- Publish Date
- Wednesday, 26 June 2019, 2:11PM
Like some sick April fool's joke, I received an email from "Manage My Health" to tell me I had a new health record from my health centre.
This was expected. I already received a phone call saying my recent pap smear was abnormal. What I wasn't expecting was the detail. Enough detail that I could Google what it said. And you know what they say about Googling your symptoms.
"There are abnormal squamous cells present showing changes of a high grade intraepithelial lesion consistent with severe cell dysplasia CIN3," the doctor's note read in the referral for a specialist assessment.
HSIL is associated with the Human Papillomavirus (HPV).
This is super unfair.
Because HPV is the most common STI and I'm so single that I make nuns look promiscuous.
However, there are more than 100 strains of HPV which can be contracted different ways and even take years to show in a smear. So you might never know how or when you contracted it. It's also worth noting that the body's immune system usually clears itself of HPV within one to two years and most women who have HPV do not develop abnormal cells or cancer.
Yeah. That word. That word is the reason I stayed up 'til well after midnight reading article after article with the big C word. Basically every article on Doctor Google said that's it's probably not cancer but HSIL CIN 3 has a high chance of being precancerous. Like the word "pre" is meant to make me feel super chill. One article even said "it's not cancer, but in many doctors' eyes, it's pretty close".
My next appointment came quite quickly. The Taranaki Base Hospital rushed me through because of the high grade of cell changes. Four weeks later I'm in a hospital gown waiting for the doctor.
Now, I am not going to say the procedure was a walk in the park. It wasn't. Unless by walk in the park we mean walk through a park full of fire ants and wasps, with maybe a dragon or two trying to eat you. In that case, sure, it was a walk in the park.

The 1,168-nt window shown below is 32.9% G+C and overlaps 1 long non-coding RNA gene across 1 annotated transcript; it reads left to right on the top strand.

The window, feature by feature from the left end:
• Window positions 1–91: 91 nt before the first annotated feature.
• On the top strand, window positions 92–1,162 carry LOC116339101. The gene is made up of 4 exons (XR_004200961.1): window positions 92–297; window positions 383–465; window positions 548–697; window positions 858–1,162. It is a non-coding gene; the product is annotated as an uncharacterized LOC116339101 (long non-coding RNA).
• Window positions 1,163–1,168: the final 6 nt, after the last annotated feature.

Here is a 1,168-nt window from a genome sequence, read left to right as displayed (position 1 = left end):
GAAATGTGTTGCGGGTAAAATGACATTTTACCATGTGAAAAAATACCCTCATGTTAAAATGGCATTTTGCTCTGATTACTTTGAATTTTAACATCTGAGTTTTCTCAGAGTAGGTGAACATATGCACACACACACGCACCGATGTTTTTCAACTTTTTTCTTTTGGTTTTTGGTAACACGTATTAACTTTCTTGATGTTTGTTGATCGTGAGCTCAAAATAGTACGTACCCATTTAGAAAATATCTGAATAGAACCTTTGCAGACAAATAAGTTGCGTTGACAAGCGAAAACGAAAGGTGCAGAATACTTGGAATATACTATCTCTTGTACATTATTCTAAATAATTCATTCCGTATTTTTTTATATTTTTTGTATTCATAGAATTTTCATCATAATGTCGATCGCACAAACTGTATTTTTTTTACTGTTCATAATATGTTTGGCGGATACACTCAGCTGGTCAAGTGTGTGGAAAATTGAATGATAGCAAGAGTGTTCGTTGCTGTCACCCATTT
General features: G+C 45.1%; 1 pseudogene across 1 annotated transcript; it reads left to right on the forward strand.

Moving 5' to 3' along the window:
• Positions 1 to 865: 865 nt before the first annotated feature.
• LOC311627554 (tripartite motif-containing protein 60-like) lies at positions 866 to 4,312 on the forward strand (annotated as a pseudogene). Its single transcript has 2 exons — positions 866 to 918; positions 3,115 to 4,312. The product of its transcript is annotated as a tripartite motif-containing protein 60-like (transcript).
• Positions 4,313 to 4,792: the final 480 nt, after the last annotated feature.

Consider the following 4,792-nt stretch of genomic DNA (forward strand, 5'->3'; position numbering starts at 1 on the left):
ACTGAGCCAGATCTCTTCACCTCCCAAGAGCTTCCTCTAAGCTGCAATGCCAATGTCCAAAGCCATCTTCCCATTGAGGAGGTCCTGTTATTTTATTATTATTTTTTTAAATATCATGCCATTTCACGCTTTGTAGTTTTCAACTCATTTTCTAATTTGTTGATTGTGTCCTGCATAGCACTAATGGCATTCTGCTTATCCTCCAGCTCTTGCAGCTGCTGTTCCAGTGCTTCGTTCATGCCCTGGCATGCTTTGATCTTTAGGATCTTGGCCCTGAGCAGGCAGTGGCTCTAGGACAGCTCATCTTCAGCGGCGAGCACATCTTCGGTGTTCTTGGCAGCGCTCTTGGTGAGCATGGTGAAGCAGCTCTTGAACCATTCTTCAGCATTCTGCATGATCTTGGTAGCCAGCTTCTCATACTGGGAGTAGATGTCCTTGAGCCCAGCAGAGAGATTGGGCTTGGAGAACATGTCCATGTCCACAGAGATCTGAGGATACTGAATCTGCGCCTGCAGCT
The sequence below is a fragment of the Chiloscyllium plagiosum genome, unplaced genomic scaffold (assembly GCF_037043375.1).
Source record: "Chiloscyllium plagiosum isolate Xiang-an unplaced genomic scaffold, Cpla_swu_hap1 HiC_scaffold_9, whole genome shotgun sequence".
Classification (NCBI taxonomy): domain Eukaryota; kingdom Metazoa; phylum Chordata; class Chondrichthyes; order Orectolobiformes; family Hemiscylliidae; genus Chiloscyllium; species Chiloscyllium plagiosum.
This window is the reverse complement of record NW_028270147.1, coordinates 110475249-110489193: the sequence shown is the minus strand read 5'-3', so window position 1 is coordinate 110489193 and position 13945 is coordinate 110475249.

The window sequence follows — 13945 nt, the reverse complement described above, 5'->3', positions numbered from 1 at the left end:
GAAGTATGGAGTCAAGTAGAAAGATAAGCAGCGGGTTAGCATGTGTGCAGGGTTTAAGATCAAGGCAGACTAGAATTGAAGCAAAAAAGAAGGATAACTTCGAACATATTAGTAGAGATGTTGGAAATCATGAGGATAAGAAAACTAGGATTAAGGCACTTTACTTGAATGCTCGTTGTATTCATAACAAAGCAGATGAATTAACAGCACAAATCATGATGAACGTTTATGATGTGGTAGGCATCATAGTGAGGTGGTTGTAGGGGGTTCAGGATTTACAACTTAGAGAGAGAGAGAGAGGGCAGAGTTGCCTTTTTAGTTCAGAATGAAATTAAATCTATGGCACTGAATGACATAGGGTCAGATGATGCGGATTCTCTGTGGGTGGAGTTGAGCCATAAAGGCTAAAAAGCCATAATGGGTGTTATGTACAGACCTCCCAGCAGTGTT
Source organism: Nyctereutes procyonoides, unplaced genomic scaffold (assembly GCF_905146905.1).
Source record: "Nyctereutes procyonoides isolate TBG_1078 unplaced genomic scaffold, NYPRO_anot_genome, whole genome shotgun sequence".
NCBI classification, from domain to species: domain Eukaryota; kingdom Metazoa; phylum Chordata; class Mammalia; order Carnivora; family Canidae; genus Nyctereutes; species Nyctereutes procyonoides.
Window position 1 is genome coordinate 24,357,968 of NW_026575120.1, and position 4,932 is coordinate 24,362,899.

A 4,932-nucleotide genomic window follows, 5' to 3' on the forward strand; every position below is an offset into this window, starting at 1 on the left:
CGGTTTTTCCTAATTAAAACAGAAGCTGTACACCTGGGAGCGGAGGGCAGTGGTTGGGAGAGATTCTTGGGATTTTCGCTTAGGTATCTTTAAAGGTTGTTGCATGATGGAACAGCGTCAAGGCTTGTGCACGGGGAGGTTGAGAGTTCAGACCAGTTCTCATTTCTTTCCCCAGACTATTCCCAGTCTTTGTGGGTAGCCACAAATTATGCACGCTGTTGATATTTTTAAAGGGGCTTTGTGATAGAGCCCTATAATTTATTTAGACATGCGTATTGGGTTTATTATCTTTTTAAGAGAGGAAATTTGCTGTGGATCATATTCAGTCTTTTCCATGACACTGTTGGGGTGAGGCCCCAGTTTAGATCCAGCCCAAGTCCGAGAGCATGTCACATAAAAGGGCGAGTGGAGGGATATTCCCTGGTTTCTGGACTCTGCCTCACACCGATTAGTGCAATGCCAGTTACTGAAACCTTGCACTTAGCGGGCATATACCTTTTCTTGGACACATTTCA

The doctor did tell me that for most women it is indeed, if not a walk in a park, at the most it is simply a slightly annoying jog through one. Nothing terrible, just uncomfy.
Never having been one to tick the normal box in anything, unfortunately my experience was a bit more painful than that.
However, thanks to the fantastic team of nurse and doctor (with a wicked sense of humour) I got through it.
And while it isn't an experience I would wish on anyone, and I certainly am not enjoying the next stage of waiting for the results, or the likely next stage of surgery to remove the cells, I am incredibly grateful I live in a country where this process is available to me.
I am grateful I have the option of having a health problem identified and dealt with, even if it isn't fun.
And, I am grateful I have a voice, one which can tell you, here and on my radio show, of the importance to get yourself checked. If you are female, get that test done, if you are a male, make sure you encourage the women in your life to get that test done.
It may not be a walk in the park every time, but it's a great way to make sure you are healthy and able to enjoy many more walks in the park in the future.